One thing we hear in the debate on sexuality is that this is a private matter. What two consenting adults agree to do is their business. This sounds plausible to us. Who are we to go into the bedroom of another? There is only one problem with this idea. It is completely false. How so?
Consensual does not equal moral. Because two people agree to do something, it is not automatically right. Two people could agree to beat each other for instance. That would not mean that mutilation would be okay. Two people can agree to use illegal drugs together. That does not make it right.
Now, I’m not saying in this though that we are to storm into the bedrooms of people and see what they are doing. Nothing could be farther from the truth. I am saying though that we can hold them accountable because that is the nature of sexuality. It is a public matter open to be discussed. (And if it isn’t, why is it constantly being discussed everywhere?)
I have a good friend who is married. She is one of the kindest souls I know and every now and then, she’ll tell me that her and her husband have a special evening planned. My reply is something like “oooooooh” to which I’ll be told “Go watch an episode of Smallville” or something like that.
But I assure you, as soon as she says it, she knows where my mind is going. We don’t necessarily keep such things private. A lady can come to a group of other ladies smiling in the morning and they know why. Married men I know tell me that they expect a special evening on their birthdays.
Here’s the biggest clue though that this is public. You and I are here. Now as soon as you see any human being, you know what has been going on. Every person you see is a result of sexual intercourse. When my friend comes to me and tells me his wife is expecting, I don’t have to ask “How’d that happen?” I know how it happened.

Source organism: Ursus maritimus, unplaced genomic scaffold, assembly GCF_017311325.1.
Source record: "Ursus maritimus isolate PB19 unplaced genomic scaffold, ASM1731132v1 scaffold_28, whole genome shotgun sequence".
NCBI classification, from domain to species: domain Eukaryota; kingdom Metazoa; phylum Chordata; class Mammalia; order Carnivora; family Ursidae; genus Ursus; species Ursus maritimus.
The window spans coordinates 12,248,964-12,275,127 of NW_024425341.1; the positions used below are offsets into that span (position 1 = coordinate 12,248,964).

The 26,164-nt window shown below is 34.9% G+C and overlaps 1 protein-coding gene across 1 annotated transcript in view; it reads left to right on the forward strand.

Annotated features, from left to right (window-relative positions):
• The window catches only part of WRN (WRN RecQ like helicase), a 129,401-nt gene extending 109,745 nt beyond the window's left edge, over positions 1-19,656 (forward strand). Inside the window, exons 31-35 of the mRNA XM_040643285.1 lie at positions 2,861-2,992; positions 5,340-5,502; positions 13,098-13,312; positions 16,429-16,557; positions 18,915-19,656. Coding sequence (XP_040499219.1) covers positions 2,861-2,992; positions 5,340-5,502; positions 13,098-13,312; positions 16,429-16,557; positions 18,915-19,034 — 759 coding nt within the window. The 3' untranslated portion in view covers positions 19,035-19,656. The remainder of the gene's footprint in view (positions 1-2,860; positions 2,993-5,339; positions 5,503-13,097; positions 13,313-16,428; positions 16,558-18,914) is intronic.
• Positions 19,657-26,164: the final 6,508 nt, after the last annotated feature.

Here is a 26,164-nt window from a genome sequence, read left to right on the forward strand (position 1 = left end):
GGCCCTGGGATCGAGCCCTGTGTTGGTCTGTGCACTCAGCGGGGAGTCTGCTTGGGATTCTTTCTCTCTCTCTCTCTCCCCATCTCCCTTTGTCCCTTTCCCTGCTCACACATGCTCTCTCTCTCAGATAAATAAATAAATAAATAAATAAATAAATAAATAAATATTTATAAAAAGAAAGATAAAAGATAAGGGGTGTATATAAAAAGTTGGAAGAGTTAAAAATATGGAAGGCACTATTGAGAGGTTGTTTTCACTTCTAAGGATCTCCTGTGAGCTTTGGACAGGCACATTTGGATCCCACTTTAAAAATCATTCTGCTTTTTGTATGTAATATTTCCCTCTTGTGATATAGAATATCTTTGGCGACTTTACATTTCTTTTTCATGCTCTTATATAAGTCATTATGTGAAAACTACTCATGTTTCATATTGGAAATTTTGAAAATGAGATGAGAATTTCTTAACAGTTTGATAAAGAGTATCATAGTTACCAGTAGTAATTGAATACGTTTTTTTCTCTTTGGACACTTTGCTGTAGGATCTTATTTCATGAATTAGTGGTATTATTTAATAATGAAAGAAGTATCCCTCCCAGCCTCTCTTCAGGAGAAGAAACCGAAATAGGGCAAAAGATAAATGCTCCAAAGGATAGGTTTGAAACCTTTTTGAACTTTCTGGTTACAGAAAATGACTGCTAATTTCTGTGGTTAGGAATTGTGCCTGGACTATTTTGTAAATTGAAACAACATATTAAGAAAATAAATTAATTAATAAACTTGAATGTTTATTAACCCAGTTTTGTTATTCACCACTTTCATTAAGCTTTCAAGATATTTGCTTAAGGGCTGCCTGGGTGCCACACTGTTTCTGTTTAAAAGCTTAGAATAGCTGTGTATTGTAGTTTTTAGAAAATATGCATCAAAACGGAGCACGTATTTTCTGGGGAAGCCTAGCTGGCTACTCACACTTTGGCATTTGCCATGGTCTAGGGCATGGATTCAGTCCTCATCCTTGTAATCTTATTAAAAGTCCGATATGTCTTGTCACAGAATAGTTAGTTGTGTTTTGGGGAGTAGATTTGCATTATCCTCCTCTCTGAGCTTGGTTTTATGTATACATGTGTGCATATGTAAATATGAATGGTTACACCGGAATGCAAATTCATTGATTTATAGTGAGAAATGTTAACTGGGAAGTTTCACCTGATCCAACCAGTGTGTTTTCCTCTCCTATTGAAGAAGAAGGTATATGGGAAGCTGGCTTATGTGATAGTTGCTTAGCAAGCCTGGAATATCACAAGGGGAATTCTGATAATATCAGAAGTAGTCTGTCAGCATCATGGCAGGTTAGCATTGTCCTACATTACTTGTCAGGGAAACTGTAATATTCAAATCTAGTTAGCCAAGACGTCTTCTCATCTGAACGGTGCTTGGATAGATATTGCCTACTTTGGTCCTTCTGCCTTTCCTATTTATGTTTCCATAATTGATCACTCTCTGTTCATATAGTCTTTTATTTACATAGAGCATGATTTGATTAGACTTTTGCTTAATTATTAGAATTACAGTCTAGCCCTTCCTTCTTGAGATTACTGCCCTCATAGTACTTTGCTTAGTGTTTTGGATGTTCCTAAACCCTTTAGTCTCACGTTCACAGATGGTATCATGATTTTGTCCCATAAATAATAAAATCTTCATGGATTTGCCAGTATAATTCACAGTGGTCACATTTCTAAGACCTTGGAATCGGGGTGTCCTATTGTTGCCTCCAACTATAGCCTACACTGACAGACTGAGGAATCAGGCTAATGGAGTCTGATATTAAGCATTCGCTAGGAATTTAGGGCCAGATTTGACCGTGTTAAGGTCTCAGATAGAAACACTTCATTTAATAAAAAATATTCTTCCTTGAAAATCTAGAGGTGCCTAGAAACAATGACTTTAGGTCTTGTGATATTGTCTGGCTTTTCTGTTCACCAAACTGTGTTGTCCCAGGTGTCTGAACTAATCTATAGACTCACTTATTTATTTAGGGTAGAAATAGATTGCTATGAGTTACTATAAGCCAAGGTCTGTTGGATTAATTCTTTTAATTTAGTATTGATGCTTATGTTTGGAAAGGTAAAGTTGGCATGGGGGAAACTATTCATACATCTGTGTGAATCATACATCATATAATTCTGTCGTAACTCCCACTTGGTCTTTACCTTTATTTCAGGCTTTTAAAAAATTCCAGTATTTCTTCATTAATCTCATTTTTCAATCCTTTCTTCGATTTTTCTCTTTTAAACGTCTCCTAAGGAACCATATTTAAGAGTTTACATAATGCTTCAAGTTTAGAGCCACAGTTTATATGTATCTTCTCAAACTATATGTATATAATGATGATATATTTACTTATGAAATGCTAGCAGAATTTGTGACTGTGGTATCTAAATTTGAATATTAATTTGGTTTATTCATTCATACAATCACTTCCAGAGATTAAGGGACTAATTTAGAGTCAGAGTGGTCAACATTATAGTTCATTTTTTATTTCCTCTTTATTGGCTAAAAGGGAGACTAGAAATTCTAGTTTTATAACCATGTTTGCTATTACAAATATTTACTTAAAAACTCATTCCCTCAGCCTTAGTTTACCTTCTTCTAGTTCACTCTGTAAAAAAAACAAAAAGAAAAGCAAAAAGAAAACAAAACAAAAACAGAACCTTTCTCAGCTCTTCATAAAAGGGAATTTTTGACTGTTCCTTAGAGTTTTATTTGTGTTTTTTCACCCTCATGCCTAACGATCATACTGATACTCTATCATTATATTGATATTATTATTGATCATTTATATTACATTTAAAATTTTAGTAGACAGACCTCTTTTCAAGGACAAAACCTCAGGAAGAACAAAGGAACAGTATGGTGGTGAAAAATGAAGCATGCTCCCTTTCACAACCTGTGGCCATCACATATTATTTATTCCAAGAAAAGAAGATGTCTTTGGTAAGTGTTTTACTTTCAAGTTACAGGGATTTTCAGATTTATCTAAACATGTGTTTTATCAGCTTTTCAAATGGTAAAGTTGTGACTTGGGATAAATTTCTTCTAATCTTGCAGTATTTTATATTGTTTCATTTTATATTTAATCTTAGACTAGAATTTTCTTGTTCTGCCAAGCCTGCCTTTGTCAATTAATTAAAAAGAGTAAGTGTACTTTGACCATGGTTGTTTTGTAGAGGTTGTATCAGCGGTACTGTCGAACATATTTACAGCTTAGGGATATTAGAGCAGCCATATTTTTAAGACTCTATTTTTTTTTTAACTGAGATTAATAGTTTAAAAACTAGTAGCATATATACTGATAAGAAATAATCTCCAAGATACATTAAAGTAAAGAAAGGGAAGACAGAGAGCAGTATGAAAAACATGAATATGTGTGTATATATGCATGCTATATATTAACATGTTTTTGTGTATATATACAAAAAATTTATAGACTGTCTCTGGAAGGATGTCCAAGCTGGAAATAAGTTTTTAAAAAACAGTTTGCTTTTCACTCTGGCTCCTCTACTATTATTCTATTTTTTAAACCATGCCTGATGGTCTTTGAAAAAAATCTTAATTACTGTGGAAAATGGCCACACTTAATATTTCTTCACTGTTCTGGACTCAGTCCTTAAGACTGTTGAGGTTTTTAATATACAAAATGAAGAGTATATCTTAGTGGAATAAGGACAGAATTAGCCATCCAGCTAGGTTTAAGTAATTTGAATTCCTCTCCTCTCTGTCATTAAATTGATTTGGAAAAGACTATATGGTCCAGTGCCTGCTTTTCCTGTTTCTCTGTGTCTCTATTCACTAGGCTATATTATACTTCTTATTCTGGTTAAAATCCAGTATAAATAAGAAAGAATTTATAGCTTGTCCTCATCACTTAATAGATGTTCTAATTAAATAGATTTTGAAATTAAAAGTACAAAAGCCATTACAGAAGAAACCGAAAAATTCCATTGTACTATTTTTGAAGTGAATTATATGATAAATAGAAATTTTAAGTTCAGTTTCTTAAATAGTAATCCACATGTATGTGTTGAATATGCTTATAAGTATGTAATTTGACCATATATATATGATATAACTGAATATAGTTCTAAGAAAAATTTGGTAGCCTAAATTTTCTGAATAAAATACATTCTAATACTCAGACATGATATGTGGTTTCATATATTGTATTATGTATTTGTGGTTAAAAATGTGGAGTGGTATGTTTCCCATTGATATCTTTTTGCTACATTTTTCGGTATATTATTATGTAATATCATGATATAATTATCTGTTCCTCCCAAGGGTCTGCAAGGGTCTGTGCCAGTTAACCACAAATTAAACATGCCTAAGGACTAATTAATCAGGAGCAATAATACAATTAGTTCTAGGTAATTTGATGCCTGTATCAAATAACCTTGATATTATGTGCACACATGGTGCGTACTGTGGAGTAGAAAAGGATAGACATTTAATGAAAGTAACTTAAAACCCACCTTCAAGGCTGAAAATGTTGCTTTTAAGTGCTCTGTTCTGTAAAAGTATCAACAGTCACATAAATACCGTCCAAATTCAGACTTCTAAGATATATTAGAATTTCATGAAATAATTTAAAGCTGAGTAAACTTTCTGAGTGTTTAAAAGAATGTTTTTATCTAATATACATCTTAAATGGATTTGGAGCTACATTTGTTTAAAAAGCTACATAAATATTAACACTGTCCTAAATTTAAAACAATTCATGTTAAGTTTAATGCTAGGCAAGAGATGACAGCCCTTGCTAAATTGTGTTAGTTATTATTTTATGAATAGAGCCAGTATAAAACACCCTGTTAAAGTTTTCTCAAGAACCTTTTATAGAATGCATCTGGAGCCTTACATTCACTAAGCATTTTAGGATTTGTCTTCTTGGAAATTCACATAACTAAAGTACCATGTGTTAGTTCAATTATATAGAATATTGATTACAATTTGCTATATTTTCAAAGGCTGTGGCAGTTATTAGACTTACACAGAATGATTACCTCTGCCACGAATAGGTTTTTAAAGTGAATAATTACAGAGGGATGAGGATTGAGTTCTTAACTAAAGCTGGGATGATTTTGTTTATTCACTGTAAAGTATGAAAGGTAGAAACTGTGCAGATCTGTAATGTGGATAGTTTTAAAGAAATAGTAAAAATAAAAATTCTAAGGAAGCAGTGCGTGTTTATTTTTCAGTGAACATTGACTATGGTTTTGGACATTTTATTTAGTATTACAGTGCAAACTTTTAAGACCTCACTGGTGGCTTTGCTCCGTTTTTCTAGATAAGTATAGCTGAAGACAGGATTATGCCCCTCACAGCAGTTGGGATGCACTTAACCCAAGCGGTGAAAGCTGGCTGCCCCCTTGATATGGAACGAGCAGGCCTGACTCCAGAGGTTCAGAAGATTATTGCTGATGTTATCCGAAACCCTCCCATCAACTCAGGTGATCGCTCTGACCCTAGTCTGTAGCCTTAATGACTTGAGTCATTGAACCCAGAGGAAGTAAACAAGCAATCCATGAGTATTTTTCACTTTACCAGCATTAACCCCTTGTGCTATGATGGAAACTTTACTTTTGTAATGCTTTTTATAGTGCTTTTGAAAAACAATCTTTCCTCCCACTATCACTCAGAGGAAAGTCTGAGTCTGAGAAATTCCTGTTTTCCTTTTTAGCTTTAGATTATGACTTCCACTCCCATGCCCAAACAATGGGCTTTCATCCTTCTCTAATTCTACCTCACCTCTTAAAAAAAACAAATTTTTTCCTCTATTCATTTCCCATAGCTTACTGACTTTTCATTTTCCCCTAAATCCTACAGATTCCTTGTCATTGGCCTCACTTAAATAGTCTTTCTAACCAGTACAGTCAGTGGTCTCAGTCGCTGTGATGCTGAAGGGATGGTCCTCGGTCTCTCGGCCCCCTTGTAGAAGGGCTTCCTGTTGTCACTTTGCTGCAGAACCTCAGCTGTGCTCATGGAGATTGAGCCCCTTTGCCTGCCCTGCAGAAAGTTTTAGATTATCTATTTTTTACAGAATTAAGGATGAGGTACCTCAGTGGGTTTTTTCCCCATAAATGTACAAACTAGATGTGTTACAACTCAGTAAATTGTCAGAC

And because it’s public, we can hold each other accountable.
I can go to my friend who is married if I am a good friend and say “How is it going? Are you treating your wife right? Are you staying faithful to her? Are you avoiding sexual sin?” I don’t have to have the details of the bedroom. I don’t want them. I can though hold him to the biblical standards and make sure he is living right.
This applies to dating couples also. If I should meet a lady soon and get to take her out, my roommate has every right to ask me when I get home after an evening with her if I stayed pure. In fact, I would hope that he would do so. Now granted, there are some questions that couldn’t be asked, and those are obvious. However, he may most definitely ask if I’m keeping it pure. I may not like it, but I need it.
That could be something that could keep sexual sin at a minimum today. If men would come together and be accountable and women come together and be accountable, I think it would do much good. Unfortunately, we have this idea that it is private and then it’s not my place to ask.
It is your place. If you care about your brother or sister in Christ, you may surely ask if their walk is right. This is not a private matter. It is one that will effect how we live in the eyes of the community.